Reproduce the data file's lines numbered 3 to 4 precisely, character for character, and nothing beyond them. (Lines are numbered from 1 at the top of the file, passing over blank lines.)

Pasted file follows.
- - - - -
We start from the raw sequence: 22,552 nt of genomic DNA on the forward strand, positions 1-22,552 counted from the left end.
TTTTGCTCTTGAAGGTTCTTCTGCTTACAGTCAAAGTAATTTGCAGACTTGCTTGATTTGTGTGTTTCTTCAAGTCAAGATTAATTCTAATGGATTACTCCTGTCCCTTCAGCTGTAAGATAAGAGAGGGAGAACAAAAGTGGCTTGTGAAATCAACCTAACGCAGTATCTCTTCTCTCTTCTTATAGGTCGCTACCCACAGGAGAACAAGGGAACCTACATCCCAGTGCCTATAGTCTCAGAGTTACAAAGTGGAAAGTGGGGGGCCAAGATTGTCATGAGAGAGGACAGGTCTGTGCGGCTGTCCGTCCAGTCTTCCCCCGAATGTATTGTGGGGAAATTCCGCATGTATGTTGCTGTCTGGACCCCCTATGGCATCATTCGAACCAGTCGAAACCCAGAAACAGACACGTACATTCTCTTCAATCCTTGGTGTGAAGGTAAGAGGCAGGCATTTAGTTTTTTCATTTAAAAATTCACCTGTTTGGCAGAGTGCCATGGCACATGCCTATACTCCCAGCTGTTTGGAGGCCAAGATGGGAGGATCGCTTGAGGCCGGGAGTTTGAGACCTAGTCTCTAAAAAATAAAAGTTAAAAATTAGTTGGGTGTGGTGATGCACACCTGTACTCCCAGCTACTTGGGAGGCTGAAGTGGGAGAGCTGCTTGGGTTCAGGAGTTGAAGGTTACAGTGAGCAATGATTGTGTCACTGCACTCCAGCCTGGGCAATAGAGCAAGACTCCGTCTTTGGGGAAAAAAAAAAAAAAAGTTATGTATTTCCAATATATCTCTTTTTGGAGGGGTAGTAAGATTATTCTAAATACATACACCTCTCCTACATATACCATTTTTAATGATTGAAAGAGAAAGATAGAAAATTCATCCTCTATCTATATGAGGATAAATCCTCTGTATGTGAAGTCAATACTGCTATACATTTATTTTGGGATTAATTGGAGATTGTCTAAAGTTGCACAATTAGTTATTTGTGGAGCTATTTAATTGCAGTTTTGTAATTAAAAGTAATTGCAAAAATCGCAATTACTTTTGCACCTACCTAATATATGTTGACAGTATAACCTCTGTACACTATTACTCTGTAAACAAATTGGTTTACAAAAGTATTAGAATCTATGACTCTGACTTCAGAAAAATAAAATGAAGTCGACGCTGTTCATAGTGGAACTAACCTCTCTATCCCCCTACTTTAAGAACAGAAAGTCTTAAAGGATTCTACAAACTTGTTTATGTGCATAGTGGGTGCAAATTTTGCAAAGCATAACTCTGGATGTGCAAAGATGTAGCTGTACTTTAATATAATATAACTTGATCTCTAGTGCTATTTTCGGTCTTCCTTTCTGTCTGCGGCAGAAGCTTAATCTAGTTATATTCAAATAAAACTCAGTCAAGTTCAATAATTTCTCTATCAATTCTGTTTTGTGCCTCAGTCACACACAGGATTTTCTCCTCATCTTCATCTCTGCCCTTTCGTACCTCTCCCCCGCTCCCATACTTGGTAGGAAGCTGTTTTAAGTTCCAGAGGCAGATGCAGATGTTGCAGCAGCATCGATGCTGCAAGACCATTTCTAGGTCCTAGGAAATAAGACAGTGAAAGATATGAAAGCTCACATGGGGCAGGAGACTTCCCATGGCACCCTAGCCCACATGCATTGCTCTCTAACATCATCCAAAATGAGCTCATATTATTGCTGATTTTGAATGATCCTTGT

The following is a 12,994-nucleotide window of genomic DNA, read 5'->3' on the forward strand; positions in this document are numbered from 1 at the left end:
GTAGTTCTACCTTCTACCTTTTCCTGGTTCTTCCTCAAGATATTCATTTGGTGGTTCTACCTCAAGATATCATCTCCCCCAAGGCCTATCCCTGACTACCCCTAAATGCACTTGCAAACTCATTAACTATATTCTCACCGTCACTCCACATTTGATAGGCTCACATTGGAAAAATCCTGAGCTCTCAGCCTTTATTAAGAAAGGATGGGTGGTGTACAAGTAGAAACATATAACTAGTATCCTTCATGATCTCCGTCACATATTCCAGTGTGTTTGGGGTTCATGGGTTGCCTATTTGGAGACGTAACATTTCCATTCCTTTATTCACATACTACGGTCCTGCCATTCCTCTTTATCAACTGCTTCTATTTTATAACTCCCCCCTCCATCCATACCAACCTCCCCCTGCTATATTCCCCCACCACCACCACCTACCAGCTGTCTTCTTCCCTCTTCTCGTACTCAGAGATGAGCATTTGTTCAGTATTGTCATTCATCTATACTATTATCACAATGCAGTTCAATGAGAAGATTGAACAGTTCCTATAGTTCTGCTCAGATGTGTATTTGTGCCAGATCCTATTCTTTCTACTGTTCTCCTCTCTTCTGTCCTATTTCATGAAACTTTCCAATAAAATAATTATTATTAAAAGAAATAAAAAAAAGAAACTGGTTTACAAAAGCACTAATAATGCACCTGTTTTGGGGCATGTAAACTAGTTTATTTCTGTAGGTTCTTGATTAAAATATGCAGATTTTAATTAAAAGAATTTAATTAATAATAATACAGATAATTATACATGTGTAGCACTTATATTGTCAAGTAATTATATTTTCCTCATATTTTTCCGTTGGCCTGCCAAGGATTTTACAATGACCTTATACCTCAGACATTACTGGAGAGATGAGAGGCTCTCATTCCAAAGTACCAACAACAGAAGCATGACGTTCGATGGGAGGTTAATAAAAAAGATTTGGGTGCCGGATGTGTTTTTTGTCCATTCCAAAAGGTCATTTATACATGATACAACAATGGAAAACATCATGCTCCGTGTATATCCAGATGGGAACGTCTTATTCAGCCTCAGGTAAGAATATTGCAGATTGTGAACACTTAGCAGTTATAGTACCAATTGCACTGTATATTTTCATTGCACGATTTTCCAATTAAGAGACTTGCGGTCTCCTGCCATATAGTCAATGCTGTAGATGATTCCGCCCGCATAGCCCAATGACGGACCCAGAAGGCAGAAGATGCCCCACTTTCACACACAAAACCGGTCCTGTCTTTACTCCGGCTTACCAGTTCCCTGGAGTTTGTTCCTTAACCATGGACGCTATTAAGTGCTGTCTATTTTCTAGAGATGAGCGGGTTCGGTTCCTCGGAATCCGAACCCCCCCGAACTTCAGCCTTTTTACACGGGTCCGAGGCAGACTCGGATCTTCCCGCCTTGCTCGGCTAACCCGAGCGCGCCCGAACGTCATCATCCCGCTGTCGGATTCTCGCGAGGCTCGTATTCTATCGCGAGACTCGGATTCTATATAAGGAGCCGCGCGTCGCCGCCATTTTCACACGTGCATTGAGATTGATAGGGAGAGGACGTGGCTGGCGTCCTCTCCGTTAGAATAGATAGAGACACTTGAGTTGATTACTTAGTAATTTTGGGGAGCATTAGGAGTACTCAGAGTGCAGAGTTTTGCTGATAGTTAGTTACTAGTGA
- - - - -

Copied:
The following is a 12,994-nucleotide window of genomic DNA, read 5'->3' on the forward strand; positions in this document are numbered from 1 at the left end:
GTAGTTCTACCTTCTACCTTTTCCTGGTTCTTCCTCAAGATATTCATTTGGTGGTTCTACCTCAAGATATCATCTCCCCCAAGGCCTATCCCTGACTACCCCTAAATGCACTTGCAAACTCATTAACTATATTCTCACCGTCACTCCACATTTGATAGGCTCACATTGGAAAAATCCTGAGCTCTCAGCCTTTATTAAGAAAGGATGGGTGGTGTACAAGTAGAAACATATAACTAGTATCCTTCATGATCTCCGTCACATATTCCAGTGTGTTTGGGGTTCATGGGTTGCCTATTTGGAGACGTAACATTTCCATTCCTTTATTCACATACTACGGTCCTGCCATTCCTCTTTATCAACTGCTTCTATTTTATAACTCCCCCCTCCATCCATACCAACCTCCCCCTGCTATATTCCCCCACCACCACCACCTACCAGCTGTCTTCTTCCCTCTTCTCGTACTCAGAGATGAGCATTTGTTCAGTATTGTCATTCATCTATACTATTATCACAATGCAGTTCAATGAGAAGATTGAACAGTTCCTATAGTTCTGCTCAGATGTGTATTTGTGCCAGATCCTATTCTTTCTACTGTTCTCCTCTCTTCTGTCCTATTTCATGAAACTTTCCAATAAAATAATTATTATTAAAAGAAATAAAAAAAAGAAACTGGTTTACAAAAGCACTAATAATGCACCTGTTTTGGGGCATGTAAACTAGTTTATTTCTGTAGGTTCTTGATTAAAATATGCAGATTTTAATTAAAAGAATTTAATTAATAATAATACAGATAATTATACATGTGTAGCACTTATATTGTCAAGTAATTATATTTTCCTCATATTTTTCCGTTGGCCTGCCAAGGATTTTACAATGACCTTATACCTCAGACATTACTGGAGAGATGAGAGGCTCTCATTCCAAAGTACCAACAACAGAAGCATGACGTTCGATGGGAGGTTAATAAAAAAGATTTGGGTGCCGGATGTGTTTTTTGTCCATTCCAAAAGGTCATTTATACATGATACAACAATGGAAAACATCATGCTCCGTGTATATCCAGATGGGAACGTCTTATTCAGCCTCAGGTAAGAATATTGCAGATTGTGAACACTTAGCAGTTATAGTACCAATTGCACTGTATATTTTCATTGCACGATTTTCCAATTAAGAGACTTGCGGTCTCCTGCCATATAGTCAATGCTGTAGATGATTCCGCCCGCATAGCCCAATGACGGACCCAGAAGGCAGAAGATGCCCCACTTTCACACACAAAACCGGTCCTGTCTTTACTCCGGCTTACCAGTTCCCTGGAGTTTGTTCCTTAACCATGGACGCTATTAAGTGCTGTCTATTTTCTAGAGATGAGCGGGTTCGGTTCCTCGGAATCCGAACCCCCCCGAACTTCAGCCTTTTTACACGGGTCCGAGGCAGACTCGGATCTTCCCGCCTTGCTCGGCTAACCCGAGCGCGCCCGAACGTCATCATCCCGCTGTCGGATTCTCGCGAGGCTCGTATTCTATCGCGAGACTCGGATTCTATATAAGGAGCCGCGCGTCGCCGCCATTTTCACACGTGCATTGAGATTGATAGGGAGAGGACGTGGCTGGCGTCCTCTCCGTTAGAATAGATAGAGACACTTGAGTTGATTACTTAGTAATTTTGGGGAGCATTAGGAGTACTCAGAGTGCAGAGTTTTGCTGATAGTTAGTTACTAGTGA